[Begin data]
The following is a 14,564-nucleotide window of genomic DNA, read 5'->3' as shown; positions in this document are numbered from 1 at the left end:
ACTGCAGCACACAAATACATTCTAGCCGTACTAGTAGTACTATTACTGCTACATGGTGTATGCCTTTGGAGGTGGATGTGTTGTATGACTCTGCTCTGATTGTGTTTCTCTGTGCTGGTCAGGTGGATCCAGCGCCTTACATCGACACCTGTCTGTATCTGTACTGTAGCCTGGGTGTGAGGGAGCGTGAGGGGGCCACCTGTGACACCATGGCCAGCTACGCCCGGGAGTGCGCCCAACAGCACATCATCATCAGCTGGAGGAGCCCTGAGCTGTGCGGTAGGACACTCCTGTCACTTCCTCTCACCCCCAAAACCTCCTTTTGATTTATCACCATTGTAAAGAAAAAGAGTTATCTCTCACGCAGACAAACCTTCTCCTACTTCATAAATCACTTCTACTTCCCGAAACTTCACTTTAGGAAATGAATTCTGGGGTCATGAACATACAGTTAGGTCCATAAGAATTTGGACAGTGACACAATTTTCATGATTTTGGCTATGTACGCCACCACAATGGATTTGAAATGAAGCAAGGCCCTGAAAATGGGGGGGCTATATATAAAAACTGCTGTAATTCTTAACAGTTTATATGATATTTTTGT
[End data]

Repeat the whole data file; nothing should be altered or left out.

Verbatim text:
The following is a 14,564-nucleotide window of genomic DNA, read 5'->3' as shown; positions in this document are numbered from 1 at the left end:
ACTGCAGCACACAAATACATTCTAGCCGTACTAGTAGTACTATTACTGCTACATGGTGTATGCCTTTGGAGGTGGATGTGTTGTATGACTCTGCTCTGATTGTGTTTCTCTGTGCTGGTCAGGTGGATCCAGCGCCTTACATCGACACCTGTCTGTATCTGTACTGTAGCCTGGGTGTGAGGGAGCGTGAGGGGGCCACCTGTGACACCATGGCCAGCTACGCCCGGGAGTGCGCCCAACAGCACATCATCATCAGCTGGAGGAGCCCTGAGCTGTGCGGTAGGACACTCCTGTCACTTCCTCTCACCCCCAAAACCTCCTTTTGATTTATCACCATTGTAAAGAAAAAGAGTTATCTCTCACGCAGACAAACCTTCTCCTACTTCATAAATCACTTCTACTTCCCGAAACTTCACTTTAGGAAATGAATTCTGGGGTCATGAACATACAGTTAGGTCCATAAGAATTTGGACAGTGACACAATTTTCATGATTTTGGCTATGTACGCCACCACAATGGATTTGAAATGAAGCAAGGCCCTGAAAATGGGGGGGCTATATATAAAAACTGCTGTAATTCTTAACAGTTTATATGATATTTTTGT